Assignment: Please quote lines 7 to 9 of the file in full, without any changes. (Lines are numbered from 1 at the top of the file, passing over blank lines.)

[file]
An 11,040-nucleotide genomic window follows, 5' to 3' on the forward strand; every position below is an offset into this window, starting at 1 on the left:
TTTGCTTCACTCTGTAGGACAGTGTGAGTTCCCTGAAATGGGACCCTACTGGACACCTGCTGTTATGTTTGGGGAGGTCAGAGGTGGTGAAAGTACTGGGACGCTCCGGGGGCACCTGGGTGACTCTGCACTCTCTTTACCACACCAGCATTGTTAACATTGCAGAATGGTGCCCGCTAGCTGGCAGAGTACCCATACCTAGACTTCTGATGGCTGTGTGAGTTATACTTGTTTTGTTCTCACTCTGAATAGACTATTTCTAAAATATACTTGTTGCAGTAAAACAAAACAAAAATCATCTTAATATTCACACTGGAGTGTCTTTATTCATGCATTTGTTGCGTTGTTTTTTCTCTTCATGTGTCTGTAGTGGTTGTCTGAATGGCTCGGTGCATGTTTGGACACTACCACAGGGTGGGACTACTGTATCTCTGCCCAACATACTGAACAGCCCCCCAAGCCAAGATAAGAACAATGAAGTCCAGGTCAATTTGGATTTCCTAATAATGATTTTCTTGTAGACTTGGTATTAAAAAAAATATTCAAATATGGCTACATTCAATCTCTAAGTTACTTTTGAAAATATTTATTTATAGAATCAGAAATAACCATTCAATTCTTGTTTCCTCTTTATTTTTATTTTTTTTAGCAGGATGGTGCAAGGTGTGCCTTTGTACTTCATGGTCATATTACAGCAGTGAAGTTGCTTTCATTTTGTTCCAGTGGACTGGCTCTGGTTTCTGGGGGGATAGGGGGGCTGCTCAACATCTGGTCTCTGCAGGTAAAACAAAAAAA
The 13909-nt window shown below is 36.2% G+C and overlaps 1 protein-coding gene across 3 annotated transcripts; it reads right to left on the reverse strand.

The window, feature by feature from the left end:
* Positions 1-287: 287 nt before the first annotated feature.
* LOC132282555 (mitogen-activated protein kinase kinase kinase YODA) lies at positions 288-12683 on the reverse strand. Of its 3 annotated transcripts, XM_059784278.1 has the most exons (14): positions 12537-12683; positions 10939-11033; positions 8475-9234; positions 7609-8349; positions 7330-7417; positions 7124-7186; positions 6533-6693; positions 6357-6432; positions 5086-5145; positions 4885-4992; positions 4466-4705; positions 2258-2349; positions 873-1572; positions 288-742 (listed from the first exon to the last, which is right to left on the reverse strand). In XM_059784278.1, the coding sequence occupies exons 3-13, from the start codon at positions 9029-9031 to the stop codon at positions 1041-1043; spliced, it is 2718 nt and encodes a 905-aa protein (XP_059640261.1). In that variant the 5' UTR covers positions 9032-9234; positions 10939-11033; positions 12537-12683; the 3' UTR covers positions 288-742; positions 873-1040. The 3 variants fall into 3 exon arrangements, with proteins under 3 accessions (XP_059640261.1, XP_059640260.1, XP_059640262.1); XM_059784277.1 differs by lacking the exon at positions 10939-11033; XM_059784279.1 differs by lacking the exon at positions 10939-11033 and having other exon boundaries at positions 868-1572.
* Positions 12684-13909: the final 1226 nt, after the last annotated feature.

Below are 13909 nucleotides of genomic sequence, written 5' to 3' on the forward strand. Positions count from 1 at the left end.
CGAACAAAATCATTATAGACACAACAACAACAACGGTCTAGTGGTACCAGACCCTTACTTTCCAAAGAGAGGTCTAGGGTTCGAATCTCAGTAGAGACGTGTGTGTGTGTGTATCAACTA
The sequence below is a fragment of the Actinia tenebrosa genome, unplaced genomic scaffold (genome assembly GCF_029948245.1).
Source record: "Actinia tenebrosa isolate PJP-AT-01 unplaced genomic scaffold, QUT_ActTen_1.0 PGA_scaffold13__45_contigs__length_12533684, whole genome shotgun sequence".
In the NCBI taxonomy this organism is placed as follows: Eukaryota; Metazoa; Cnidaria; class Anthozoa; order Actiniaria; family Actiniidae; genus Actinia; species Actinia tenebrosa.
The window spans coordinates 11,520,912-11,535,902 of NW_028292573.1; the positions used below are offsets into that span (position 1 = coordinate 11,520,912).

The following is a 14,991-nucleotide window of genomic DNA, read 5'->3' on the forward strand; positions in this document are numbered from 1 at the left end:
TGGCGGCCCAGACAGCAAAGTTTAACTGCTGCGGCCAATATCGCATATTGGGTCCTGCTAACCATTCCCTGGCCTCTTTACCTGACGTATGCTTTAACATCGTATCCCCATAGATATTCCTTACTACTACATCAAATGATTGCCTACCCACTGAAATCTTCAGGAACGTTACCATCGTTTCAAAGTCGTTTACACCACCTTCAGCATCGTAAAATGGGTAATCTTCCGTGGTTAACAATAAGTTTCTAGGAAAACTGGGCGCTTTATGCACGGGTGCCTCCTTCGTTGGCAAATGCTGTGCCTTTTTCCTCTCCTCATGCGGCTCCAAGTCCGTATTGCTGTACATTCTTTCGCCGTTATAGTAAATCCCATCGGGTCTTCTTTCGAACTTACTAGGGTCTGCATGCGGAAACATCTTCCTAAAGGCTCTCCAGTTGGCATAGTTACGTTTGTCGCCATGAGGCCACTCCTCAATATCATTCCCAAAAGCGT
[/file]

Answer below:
* Positions 12684-13909: the final 1226 nt, after the last annotated feature.

Below are 13909 nucleotides of genomic sequence, written 5' to 3' on the forward strand. Positions count from 1 at the left end.
CGAACAAAATCATTATAGACACAACAACAACAACGGTCTAGTGGTACCAGACCCTTACTTTCCAAAGAGAGGTCTAGGGTTCGAATCTCAGTAGAGACGTGTGTGTGTGTGTATCAACTA